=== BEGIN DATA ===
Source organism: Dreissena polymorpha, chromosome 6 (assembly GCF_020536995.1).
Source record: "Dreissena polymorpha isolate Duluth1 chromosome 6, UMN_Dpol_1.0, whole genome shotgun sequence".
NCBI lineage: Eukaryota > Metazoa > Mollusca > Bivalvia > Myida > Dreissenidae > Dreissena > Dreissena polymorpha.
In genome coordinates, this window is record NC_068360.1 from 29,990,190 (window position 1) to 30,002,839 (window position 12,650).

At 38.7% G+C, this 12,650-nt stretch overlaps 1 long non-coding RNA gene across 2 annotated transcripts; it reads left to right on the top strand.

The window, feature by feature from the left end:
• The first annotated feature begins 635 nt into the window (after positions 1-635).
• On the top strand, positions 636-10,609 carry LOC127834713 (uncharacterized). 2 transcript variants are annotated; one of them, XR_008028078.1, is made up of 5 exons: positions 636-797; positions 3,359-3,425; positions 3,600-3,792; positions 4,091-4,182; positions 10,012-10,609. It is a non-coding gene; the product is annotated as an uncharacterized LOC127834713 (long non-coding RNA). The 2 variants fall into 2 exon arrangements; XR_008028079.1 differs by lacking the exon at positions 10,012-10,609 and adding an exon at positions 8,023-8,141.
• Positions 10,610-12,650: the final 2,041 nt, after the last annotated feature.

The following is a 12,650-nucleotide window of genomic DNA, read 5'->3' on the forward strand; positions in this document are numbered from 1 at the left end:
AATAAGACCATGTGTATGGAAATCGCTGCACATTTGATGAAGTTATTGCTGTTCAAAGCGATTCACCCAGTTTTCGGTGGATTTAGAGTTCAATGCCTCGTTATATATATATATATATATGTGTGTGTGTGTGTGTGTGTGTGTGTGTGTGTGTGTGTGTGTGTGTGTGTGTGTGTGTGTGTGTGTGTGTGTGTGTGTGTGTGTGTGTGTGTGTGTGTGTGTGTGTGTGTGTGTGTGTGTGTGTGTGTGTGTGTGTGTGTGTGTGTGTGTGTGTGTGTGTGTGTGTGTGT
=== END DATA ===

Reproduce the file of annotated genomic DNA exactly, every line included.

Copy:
Source organism: Dreissena polymorpha, chromosome 6 (assembly GCF_020536995.1).
Source record: "Dreissena polymorpha isolate Duluth1 chromosome 6, UMN_Dpol_1.0, whole genome shotgun sequence".
NCBI lineage: Eukaryota > Metazoa > Mollusca > Bivalvia > Myida > Dreissenidae > Dreissena > Dreissena polymorpha.
In genome coordinates, this window is record NC_068360.1 from 29,990,190 (window position 1) to 30,002,839 (window position 12,650).

At 38.7% G+C, this 12,650-nt stretch overlaps 1 long non-coding RNA gene across 2 annotated transcripts; it reads left to right on the top strand.

The window, feature by feature from the left end:
• The first annotated feature begins 635 nt into the window (after positions 1-635).
• On the top strand, positions 636-10,609 carry LOC127834713 (uncharacterized). 2 transcript variants are annotated; one of them, XR_008028078.1, is made up of 5 exons: positions 636-797; positions 3,359-3,425; positions 3,600-3,792; positions 4,091-4,182; positions 10,012-10,609. It is a non-coding gene; the product is annotated as an uncharacterized LOC127834713 (long non-coding RNA). The 2 variants fall into 2 exon arrangements; XR_008028079.1 differs by lacking the exon at positions 10,012-10,609 and adding an exon at positions 8,023-8,141.
• Positions 10,610-12,650: the final 2,041 nt, after the last annotated feature.

The following is a 12,650-nucleotide window of genomic DNA, read 5'->3' on the forward strand; positions in this document are numbered from 1 at the left end:
AATAAGACCATGTGTATGGAAATCGCTGCACATTTGATGAAGTTATTGCTGTTCAAAGCGATTCACCCAGTTTTCGGTGGATTTAGAGTTCAATGCCTCGTTATATATATATATATATATGTGTGTGTGTGTGTGTGTGTGTGTGTGTGTGTGTGTGTGTGTGTGTGTGTGTGTGTGTGTGTGTGTGTGTGTGTGTGTGTGTGTGTGTGTGTGTGTGTGTGTGTGTGTGTGTGTGTGTGTGTGTGTGTGTGTGTGTGTGTGTGTGTGTGTGTGTGTGTGTGTGTGTGTGT